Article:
Moreover, while religion and the current war in Iraq (though indirectly) are lambasted fairly soundly ("First, I thought we were fighting for God, then I realized we were fighting for wealth and land"), the film does espouse a certain righteousness, in the form of the knight's oath.  A young man receiving his oath of knighthood hears the words, "Be without fear in the face of your enemy; be upright; speak the truth, even if it leads to your death; safeguard the helpless - this is your solemn oath."  This, of course, is the Gospel - only the film makes us believe that it can stand alone without the Gospel.  The only problem is, how is a man to be "upright" when no one and nothing - save his wounded, sinful conscience - tells him what that means?  Without a frame of reference, without an authority that is higher and far more righteous than himself, what can man rely on as truth?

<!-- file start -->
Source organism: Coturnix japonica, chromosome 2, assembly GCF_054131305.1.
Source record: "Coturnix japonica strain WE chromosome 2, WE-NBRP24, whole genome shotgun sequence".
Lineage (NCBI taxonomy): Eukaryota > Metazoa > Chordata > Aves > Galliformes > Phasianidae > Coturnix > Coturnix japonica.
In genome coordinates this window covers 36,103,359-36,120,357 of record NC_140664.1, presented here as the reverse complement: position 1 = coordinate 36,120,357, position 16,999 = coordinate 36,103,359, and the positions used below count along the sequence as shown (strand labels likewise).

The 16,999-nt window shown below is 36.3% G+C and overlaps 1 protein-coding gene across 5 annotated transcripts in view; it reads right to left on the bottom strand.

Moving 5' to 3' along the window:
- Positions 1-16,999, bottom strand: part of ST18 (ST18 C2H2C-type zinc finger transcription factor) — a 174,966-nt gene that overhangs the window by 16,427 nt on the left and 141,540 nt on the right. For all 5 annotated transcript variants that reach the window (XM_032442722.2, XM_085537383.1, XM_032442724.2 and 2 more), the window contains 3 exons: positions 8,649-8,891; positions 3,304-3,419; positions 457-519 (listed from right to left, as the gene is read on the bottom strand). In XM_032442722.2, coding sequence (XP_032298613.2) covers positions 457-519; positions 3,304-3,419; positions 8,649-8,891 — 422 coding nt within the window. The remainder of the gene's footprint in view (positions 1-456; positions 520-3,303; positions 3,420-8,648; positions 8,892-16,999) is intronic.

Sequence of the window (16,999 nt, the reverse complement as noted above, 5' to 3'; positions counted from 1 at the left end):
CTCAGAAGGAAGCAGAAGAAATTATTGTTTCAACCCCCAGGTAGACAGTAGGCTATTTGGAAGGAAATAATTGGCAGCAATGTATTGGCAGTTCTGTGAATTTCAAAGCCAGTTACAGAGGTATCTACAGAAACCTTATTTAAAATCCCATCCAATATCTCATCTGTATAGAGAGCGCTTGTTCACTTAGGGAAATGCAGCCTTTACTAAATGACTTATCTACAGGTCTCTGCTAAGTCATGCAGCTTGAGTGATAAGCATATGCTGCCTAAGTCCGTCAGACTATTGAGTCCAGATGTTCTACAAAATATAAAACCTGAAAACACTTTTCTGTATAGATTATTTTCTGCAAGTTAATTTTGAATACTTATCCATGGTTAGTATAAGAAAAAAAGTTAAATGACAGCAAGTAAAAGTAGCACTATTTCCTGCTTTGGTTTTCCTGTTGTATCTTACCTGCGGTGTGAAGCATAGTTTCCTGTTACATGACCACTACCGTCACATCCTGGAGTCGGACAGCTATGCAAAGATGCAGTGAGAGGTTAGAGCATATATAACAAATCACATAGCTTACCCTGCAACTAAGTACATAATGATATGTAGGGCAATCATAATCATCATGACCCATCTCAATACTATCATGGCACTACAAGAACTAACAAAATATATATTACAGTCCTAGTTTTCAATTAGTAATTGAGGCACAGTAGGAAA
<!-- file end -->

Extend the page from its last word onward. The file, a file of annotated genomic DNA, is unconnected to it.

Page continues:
Because of Kingdom of Heaven's many weaknesses, it fails at being the epic that it could have been.  Still, with its phenomenal sets, scenery and costumes, courtesy of the Oscar-nominated Arthur Max (Gladiator, Black Hawk Down), not to mention a worthy attempt at storytelling, however biased, it is a visual extravaganza that deserves viewing - along with much discussion afterwards.


  • Drugs/Alcohol Content:  Various scenes where characters drink wine.
  • Language/Profanity:  None.
  • Sexual Content/Nudity:  Married woman approaches single man in his tent at night and makes suggestive comments; very brief love scene with nudity but nothing apparent.
  • Violence:  Extreme wartime violence throughout film, particularly stabbings, throat-slitting and beheadings.